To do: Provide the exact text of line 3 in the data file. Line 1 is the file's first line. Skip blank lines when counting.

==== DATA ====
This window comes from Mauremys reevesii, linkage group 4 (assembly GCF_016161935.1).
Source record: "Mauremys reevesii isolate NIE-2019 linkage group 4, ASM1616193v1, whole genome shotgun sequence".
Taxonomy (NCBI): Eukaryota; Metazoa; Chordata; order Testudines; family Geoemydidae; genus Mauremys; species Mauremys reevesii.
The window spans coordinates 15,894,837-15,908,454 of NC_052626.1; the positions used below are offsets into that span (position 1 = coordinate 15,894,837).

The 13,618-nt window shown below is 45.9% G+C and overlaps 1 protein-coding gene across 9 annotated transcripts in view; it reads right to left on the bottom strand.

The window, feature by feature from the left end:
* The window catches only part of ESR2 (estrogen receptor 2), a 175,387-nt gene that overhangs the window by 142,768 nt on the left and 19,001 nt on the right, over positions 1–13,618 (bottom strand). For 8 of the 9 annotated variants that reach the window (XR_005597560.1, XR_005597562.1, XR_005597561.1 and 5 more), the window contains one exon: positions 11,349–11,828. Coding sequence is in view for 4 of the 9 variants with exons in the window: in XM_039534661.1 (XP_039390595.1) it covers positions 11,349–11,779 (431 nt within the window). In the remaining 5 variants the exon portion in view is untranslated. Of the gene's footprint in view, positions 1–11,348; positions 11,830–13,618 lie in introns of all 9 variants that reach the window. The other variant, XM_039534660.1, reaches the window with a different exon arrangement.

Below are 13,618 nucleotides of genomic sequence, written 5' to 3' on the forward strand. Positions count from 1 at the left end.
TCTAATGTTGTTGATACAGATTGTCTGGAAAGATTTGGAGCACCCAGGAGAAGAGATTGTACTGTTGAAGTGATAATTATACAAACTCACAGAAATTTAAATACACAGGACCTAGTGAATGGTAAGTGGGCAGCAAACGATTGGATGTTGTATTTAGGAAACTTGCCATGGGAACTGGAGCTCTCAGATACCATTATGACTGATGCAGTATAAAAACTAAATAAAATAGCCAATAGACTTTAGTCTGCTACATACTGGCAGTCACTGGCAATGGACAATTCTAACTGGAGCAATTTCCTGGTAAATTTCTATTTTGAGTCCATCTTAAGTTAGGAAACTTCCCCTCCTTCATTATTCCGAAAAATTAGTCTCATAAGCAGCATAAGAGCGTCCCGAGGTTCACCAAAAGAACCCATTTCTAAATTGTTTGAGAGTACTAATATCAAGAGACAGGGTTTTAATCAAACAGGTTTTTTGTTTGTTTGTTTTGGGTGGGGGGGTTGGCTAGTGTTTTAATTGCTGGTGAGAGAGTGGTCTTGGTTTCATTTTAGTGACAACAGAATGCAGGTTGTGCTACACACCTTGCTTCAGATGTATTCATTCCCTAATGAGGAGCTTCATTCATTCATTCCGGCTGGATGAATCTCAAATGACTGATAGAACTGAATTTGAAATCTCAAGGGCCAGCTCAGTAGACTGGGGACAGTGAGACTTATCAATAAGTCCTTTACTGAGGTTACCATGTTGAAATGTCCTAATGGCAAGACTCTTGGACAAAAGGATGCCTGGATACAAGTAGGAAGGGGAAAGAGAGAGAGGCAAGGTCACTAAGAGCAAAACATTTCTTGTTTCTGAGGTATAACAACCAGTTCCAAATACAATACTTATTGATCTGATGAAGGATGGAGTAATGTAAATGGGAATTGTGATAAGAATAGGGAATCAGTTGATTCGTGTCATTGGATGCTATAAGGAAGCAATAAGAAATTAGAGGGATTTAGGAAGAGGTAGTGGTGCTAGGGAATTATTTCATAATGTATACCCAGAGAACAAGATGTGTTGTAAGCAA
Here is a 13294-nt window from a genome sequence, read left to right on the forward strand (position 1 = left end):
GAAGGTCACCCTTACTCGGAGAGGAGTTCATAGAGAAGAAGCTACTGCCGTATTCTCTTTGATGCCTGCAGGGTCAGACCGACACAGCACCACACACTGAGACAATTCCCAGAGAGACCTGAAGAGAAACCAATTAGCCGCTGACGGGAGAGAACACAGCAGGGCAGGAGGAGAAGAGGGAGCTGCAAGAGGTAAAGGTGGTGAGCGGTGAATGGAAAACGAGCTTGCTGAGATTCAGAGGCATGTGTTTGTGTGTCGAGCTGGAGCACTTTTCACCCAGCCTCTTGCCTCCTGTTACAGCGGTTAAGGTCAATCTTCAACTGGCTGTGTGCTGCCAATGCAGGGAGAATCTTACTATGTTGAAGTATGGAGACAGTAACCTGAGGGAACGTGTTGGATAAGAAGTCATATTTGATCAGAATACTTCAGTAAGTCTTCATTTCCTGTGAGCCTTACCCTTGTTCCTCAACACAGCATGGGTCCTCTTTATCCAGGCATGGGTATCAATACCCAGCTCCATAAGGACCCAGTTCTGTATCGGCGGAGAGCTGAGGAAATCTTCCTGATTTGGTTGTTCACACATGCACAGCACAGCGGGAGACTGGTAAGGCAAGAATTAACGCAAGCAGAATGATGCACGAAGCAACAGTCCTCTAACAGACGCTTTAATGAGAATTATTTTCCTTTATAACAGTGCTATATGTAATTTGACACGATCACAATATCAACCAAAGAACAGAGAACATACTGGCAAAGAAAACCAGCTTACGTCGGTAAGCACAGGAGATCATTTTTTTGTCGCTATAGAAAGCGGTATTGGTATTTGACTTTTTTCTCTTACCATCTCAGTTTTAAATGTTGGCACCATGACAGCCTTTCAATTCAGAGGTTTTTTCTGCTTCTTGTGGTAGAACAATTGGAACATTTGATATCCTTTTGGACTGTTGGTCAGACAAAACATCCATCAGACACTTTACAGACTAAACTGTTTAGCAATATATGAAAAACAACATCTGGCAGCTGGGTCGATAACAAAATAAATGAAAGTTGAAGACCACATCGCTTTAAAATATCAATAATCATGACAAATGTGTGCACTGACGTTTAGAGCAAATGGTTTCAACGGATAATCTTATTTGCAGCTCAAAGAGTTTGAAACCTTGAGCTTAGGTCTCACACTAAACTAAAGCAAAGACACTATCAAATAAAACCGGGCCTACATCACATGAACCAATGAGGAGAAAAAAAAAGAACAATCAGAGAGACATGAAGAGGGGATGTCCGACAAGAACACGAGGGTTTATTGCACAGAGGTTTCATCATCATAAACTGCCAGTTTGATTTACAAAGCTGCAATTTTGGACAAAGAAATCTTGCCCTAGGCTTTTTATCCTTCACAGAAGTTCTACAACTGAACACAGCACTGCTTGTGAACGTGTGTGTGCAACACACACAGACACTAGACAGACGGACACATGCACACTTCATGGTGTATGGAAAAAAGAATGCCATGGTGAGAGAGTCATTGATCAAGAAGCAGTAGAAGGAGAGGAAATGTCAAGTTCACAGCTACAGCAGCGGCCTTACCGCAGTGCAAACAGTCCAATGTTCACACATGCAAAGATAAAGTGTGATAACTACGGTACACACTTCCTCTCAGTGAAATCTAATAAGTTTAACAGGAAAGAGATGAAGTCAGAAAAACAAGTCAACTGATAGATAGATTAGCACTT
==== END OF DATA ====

Taxonomy (NCBI): Eukaryota; Metazoa; Chordata; order Testudines; family Geoemydidae; genus Mauremys; species Mauremys reevesii.